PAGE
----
Living without a car may seem like it has a lot of inconveniences. She ticks them off: weather, bus frequency and always living by a schedule. But Saulter sees upsides, too—and not just from the money she saves by not owning a car. There’s her intimate knowledge of her neighborhood, the community of people she meets while walking and on the bus, and the physical exercise. Her kids have benefited from that, too. “When my son was 2, he could walk two miles. My kids don’t think anything of it.”
She also makes a compelling case when she flips the usual “cars are convenient” argument around. “There are many things about driving that are inconvenient—like looking for parking and sitting in traffic.” To this she adds the potential dangers of driving, the time it takes to fill the gas tank and take the car in for maintenance, and the overall expense. “We just accept these as part of life, but we don’t want to accept the downside to something like transit.”
After eight years of living without a car, Alan Durning, 49, says that he, too, thinks differently about getting around, and his life feels calmer and less hurried. “There’s probably a day every month when I wish I had a car. But most of the time, the difference in not having a car is that you do more planning. You can’t make a last-minute decision to head off somewhere. The curious result is that you often make better choices.”
Something of a car-free pioneer, Durning ditched his car back when most millennials were still being ferried by their parents to soccer practice and music lessons. Concern for the environment was his big motivation. (Photo: Easy access to transit, services and entertainment make Capitol Hill a good fit for
Executive director of Sightline, a Seattle-based environmental think tank, Durning got national attention in 2006 when he wrote a series for Sightline about his family’s decision to give up their car for a year. “It brought an enormous amount of media attention to my family. We were on CNN and in all the major local papers. The series I wrote for Sightline was reproduced all over the place. I think the idea was just a little bit ahead of the wave.” Today, he says, such an announcement “would get a shrug.”
It’s also much easier to be without a car in Seattle today than it was in 2006, he says. “I don’t think of my alternative to a car as one thing,” he reflects. “It’s a giant network of choices. And that network has grown dramatically in the last seven years. As that network gets thicker and more robust, it has become superior to owning my own car.” The pace of the network growth, he says, has picked up in recent years.
While bus routes are regularly on the budgetary chopping block, Seattle’s many transit projects—including the First Hill Streetcar (service expected to begin this year), and Link light rail expansions to the University District (service expected to begin in 2016), to Northgate (2021), to Lynnwood (late 2023) and over I-90 (2023)—will expand options for car-free travel. Meanwhile, the options for ride- and car-sharing are exploding with companies such as Car2go, Zipcar and Lyft, and services such as RelayRide, which lets you rent someone else’s car when they’re not using it. Apps such as OneBusAway, which gives real-time information on bus arrival, have changed the transit-riding experience. The city has pitched in with bike and walking route maps, more bike paths and improved pedestrian safety efforts. The ease of online shopping, including for groceries via services such as AmazonFresh, and ubiquity of smartphones, which make online shopping from virtually anywhere a reality, have made a difference, too.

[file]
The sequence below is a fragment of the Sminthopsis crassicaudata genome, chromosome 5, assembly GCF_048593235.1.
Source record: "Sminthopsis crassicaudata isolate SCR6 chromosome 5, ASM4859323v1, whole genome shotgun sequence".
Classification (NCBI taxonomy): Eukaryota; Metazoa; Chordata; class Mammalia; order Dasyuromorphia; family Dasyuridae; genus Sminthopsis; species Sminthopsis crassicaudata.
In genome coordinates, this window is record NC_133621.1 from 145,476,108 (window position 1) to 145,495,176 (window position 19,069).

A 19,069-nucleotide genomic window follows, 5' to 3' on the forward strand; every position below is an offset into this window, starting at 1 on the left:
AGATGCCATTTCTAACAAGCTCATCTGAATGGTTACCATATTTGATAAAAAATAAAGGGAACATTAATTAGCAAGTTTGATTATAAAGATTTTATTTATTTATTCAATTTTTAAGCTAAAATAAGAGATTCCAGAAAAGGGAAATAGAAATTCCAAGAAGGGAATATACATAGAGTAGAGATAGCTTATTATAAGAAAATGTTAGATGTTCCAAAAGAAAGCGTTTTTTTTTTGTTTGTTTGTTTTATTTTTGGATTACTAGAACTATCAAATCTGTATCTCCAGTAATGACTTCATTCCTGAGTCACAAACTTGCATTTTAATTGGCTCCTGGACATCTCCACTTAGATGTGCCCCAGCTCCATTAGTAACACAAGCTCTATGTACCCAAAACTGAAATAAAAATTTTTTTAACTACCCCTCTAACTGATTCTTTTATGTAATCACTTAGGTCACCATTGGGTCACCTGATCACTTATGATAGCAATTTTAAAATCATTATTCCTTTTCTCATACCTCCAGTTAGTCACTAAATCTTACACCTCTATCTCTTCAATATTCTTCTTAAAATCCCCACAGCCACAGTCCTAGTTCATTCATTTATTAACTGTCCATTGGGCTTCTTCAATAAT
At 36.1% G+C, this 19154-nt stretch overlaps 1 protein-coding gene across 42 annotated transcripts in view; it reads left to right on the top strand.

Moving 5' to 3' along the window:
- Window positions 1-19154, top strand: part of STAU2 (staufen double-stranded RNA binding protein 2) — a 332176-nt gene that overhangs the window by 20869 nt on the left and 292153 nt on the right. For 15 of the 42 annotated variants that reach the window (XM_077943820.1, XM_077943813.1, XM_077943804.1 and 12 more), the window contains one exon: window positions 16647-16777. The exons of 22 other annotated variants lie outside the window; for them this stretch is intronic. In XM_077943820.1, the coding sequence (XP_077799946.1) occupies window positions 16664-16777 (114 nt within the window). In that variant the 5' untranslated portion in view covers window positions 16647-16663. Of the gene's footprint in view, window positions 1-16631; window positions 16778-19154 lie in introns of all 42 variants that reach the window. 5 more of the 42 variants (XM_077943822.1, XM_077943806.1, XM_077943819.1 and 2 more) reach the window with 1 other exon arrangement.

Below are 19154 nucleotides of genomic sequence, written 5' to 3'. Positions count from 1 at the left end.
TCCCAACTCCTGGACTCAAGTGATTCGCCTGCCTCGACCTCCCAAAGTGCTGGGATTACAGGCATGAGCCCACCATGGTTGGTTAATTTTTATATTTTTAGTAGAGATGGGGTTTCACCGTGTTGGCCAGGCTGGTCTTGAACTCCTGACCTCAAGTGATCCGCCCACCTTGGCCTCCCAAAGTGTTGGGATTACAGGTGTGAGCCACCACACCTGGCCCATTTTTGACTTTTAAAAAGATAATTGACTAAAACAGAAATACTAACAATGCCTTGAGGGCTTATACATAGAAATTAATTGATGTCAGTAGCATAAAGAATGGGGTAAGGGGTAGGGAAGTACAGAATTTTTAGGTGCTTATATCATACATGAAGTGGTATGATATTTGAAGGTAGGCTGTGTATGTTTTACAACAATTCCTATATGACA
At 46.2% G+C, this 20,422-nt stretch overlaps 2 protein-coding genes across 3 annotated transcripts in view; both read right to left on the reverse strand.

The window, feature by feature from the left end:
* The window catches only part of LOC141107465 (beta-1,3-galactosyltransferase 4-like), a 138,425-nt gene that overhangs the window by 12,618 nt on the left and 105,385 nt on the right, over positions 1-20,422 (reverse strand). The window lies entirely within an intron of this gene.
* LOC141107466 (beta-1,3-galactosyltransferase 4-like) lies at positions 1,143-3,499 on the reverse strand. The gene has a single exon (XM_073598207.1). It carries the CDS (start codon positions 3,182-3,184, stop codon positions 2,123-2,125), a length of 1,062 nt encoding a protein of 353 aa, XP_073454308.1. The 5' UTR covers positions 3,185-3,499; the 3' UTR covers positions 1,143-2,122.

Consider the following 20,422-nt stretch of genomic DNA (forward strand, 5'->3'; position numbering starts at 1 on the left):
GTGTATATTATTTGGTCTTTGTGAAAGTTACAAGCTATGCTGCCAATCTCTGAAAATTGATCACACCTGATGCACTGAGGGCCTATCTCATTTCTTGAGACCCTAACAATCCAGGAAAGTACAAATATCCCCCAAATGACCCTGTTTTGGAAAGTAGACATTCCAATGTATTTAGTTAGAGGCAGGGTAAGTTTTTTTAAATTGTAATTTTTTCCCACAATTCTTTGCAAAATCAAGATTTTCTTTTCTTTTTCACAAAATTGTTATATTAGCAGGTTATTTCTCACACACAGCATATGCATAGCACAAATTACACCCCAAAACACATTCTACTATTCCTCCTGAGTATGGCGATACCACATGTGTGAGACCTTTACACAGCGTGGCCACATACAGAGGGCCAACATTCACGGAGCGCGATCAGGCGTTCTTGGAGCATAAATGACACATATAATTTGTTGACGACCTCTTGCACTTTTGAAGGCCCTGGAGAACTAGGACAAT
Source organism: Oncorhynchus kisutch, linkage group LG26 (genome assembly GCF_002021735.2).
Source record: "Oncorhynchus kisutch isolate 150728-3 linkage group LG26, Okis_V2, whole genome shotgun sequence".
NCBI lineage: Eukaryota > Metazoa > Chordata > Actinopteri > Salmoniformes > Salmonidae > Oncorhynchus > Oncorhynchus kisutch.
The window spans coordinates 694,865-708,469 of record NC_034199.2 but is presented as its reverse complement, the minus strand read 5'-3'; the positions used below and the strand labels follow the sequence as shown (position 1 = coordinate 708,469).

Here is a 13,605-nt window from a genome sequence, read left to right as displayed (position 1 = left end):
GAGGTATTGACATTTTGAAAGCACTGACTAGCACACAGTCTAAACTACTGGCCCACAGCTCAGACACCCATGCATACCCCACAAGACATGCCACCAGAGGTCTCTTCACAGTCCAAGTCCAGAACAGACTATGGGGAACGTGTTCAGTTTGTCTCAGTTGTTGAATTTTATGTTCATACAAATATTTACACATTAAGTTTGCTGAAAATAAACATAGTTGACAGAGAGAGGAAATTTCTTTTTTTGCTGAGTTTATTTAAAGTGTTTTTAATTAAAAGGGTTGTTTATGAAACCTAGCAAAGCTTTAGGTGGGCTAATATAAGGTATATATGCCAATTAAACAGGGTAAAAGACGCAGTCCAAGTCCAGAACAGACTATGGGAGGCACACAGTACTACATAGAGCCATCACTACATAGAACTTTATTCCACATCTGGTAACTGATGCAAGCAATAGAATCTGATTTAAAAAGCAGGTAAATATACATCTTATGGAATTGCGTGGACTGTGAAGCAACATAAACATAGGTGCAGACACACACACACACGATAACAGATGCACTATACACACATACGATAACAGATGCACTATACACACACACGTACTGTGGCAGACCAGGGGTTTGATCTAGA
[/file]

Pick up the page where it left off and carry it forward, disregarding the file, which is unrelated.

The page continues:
“I’ve been promoting the environment and alternatives to the car since 1986, ” Durning says. “It feels like in the last decade things are finally coming together, especially in the center of our big cities.”
Of course, a car doesn’t have to be an all-or-nothing decision. Sarah Bishop, 29, a millennial who lives in Ravenna, has had an on-again, off-again affair with a car. For two years after graduating from college, she got around via bus and bike. That lifestyle meshed with her environmental values and her pocketbook.
But then she landed a job for which she needed a car, so she borrowed her family’s car. “That job ended, and now I have a job close to where I live. I want to push myself back to the mind-set of not driving,” Bishop says.
There are some things she doesn’t like about not having a car—waiting at a bus stop late at night or spending an hour on the bus getting to a social engagement that would only take a few minutes by car. So she’s fine with driving, sometimes. Call her lifestyle car-lite, rather than car-free.
Interestingly, in a city that has become more and more bike-friendly, neither Bishop nor Carla Saulter uses a bike for transportation, both saying they don’t like riding in traffic. (They aren’t alone. Citing a variety of reasons they don’t ride to work, women constitute only 30 percent of the total number of Seattle bike commuters.)
Using cars occasionally, but mostly relying on other forms of transportation, seems to be what works for all of these Seattleites. Cars aren’t the enemy, but they also don’t have to be the first line of defense. Saulter puts it this way, when asked if she’d ever own a car again: “If we ever did, we would use it when it was useful. Not for every purpose. We have so many other tools in our tool kit for getting around.”
Handy apps and websites for car-free living
MapMyWalk (mapmywalk.com) lets you record and map your route.
OneBusAway (onebusaway.org) locates bus stops and tells you when the next buses are coming.
King County Metro (metro.kingcounty.gov/trip-planner) gets riders from here to there with a trip planner.
Seattle Department of Transportation (seattle.gov/waytogo) provides maps with walking and biking routes, and offers incentives to try alternate forms of transportation.
StepTrakLite (awaretechs.com) counts your steps like a pedometer.